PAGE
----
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LDL Cholesterol Levels: Symptoms and Causes

LDL Cholesterol: 141mg/dL

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Written by Edibel Quintero, RD | Medically reviewed by Medically reviewed by Rosmy Barrios, MD check
Published on January 3, 2023
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6 min

Keeping an eye on your LDL level is important to mitigate future health issues. You need to understand what your LDL cholesterol level means and how it can impact your health. We explain what 141mg/dL means and how to obtain optimal LDL cholesterol levels.

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What Does an LDL 141mg/dL Mean?

An LDL cholesterol reading of 141mg/dL is considered elevated. It means that your LDL cholesterol levels1 are higher than the optimal range. Elevated LDL cholesterol levels can build up on the walls of your blood vessels, increasing your risk for heart disease and stroke.

It is important to keep your LDL levels in the healthy range to prevent or reduce future health issues. Various lifestyle changes can help bring your cholesterol level down. You need to act appropriately to ensure your elevated cholesterol levels do not progress to high cholesterol levels.

LDL cholesterol levelsmg/dL
Normal✅<100
Elevated ❌101–159
High ❌160<

How Often Is It Recommended to Measure LDL Cholesterol Levels?

How often you need to check your LDL level depends on your health history. Most healthy adults should aim to have an LDL cholesterol test every 4–6 years2. Those with diabetes, heart disease, or a family history of high cholesterol should get checked more frequently.

Children should have their total cholesterol checked between the ages of 9–11 and again as younger adults between the ages of 17–21. If children are already at greater risk for heart disease due to obesity or diabetes, they may need to have their LDL levels tested every year.

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What Causes Elevated LDL Levels?

Elevated LDL levels tend to occur due to unhealthy lifestyle choices. However, they can result from factors outside of your control. Many factors can increase your LDL level, so it is essential to make lifestyle changes that bring your blood cholesterol back into the ideal range.

Here are some common causes of an elevated LDL level:

  • A diet high in saturated and trans fats
  • A lack of physical activity and leading a sedentary lifestyle
  • Being overweight or obese
  • Smoking
  • Drinking too much alcohol
  • Some medications can raise cholesterol and triglyceride levels, such as antidepressants, beta-blockers, diuretics, and retinoids
  • Genetics and family history of elevated cholesterol
  • Age, as cholesterol levels tend to increase as you get older

Symptoms of Elevated LDL Cholesterol

Elevated and high cholesterol levels usually do not come with symptoms. Only a blood test3 can detect if you have higher amounts of LDL cholesterol in your bloodstream. Without a regular check-up, you might never learn that you are at higher risk of heart disease, heart attack, or stroke.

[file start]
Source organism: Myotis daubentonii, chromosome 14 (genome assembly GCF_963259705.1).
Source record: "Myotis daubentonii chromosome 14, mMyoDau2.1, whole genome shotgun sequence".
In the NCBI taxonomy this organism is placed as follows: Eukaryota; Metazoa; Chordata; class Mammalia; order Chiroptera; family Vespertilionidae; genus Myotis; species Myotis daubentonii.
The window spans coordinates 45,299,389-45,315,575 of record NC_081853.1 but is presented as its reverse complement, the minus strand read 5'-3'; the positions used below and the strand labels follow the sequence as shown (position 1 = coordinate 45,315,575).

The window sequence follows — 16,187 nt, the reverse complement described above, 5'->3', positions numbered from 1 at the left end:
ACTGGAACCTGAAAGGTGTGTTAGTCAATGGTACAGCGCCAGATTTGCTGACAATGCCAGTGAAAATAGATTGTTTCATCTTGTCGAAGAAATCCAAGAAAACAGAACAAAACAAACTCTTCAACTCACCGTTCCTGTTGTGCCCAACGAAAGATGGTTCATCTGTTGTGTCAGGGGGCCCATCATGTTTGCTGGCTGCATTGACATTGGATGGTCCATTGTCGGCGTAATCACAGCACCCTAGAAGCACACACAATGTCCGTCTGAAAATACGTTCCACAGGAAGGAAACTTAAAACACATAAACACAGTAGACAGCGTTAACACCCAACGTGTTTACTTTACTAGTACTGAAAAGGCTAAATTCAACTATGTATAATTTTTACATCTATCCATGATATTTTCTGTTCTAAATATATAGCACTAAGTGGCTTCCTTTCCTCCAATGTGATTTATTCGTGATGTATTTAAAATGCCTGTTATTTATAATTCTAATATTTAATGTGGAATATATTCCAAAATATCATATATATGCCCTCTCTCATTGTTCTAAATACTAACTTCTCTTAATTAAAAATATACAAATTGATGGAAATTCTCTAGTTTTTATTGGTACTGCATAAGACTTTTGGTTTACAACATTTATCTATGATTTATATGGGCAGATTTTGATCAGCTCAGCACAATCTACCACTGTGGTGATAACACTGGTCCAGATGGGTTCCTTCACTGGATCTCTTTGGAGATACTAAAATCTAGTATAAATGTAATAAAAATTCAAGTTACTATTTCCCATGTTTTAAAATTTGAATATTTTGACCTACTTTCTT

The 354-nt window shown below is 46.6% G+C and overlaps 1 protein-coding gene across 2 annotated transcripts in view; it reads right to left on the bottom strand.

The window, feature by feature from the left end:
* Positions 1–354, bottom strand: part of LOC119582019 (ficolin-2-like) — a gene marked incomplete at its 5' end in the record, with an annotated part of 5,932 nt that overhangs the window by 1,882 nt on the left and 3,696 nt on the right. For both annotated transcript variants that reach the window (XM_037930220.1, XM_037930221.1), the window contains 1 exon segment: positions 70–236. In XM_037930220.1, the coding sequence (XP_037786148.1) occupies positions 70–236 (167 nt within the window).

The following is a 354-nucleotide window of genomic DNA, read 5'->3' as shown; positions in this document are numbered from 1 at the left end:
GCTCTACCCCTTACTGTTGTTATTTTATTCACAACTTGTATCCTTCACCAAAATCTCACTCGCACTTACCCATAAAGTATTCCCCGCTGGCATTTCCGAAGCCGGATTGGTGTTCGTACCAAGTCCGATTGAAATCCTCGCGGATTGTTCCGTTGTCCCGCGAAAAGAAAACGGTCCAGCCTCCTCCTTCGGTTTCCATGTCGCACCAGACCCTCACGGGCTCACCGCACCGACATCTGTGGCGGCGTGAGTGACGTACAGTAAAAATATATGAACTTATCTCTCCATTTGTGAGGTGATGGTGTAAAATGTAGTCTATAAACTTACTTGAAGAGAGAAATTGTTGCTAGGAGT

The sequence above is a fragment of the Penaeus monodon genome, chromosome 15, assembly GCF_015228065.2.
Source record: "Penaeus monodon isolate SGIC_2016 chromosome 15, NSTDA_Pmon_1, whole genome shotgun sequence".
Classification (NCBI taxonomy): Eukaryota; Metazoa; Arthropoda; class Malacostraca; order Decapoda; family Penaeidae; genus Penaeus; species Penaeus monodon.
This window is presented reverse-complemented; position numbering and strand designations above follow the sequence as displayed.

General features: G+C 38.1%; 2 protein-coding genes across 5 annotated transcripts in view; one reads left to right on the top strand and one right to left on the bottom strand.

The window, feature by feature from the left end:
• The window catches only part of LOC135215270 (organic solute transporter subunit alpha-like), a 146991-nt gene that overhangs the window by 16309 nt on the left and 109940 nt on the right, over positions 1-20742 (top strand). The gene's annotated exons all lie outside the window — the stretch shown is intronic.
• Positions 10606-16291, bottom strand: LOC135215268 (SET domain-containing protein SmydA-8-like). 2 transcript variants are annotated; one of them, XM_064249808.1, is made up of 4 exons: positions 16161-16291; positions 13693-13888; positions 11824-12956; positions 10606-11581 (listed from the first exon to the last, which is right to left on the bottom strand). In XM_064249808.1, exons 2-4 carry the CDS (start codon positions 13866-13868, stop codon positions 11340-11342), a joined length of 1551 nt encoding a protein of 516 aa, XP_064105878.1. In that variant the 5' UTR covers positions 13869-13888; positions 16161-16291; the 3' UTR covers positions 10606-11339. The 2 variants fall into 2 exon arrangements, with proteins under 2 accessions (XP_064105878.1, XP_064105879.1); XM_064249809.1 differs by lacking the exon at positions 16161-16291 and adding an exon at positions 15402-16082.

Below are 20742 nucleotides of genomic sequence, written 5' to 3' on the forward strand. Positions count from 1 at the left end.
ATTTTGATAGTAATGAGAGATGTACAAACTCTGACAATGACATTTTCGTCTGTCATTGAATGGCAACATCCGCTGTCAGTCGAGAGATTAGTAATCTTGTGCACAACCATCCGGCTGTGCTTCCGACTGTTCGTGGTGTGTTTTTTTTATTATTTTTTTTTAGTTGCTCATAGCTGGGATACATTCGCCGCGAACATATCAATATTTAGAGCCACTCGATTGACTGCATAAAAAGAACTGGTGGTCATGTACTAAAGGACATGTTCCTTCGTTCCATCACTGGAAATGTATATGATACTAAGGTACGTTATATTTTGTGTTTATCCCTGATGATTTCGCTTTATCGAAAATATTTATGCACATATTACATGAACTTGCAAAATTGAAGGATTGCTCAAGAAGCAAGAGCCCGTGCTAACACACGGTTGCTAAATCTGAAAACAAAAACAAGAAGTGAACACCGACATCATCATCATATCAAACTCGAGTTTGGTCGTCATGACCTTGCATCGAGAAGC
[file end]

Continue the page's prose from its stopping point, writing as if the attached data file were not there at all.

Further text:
A complete cholesterol test, called a lipid profile or lipid panel, is a simple blood test that measures your total cholesterol and triglyceride levels. It tests for low-density lipoprotein (LDL), also known as bad cholesterol, and high-density lipoprotein (HDL), or good cholesterol.

How to Lower LDL Cholesterol to an Optimal Level?

An elevated LDL cholesterol result is not ideal, but there are plenty of ways to reach optimal levels. The first thing to do is to start making simple lifestyle changes that will benefit your heart health. Leading a healthy lifestyle is the most effective strategy for lowering cholesterol.

Here are 5 ways to return your LDL level to the optimal category:

#1 Increase soluble fiber intake

Increasing your daily intake of soluble fiber will help you lower total and LDL cholesterol4. Soluble fiber is a fiber found in plant foods that transforms into a gel-like substance in the stomach and intestines. It can bind cholesterol and reduce absorption into the bloodstream.

As well as lowering cholesterol, high-fiber foods have several other heart health benefits5. Eating more fiber can reduce blood pressure, support blood sugar control, and help you lose weight by keeping you satisfied for longer. All of these factors contribute to good overall health.

Some of the best soluble fiber foods to include in your diet are:

  • Apples
  • Black beans
  • Brussels sprouts
  • Broccoli
  • Carrots
  • Chia seeds
  • Chickpeas
  • Hazelnuts
  • Lentils
  • Oats

Also if you are feeling a lack of fibers we would recommend to add fiber supplements to your diet.

#2 Eliminate saturated fats

Too much saturated fats can clog your arteries with plaque, raise LDL cholesterol, increase weight gain, and contribute to heart disease6. You need to exclude these harmful fats from your diet to improve your cholesterol levels. It primarily means cutting out processed foods.

Try to replace biscuits, cakes, cured meats, cheese, and other high-fat dairy products with foods containing mono and polyunsaturated fats. Unsaturated fats support your heart, and examples include avocado, olive oil, sardines, fatty fish, almonds, pumpkin seeds, and walnuts.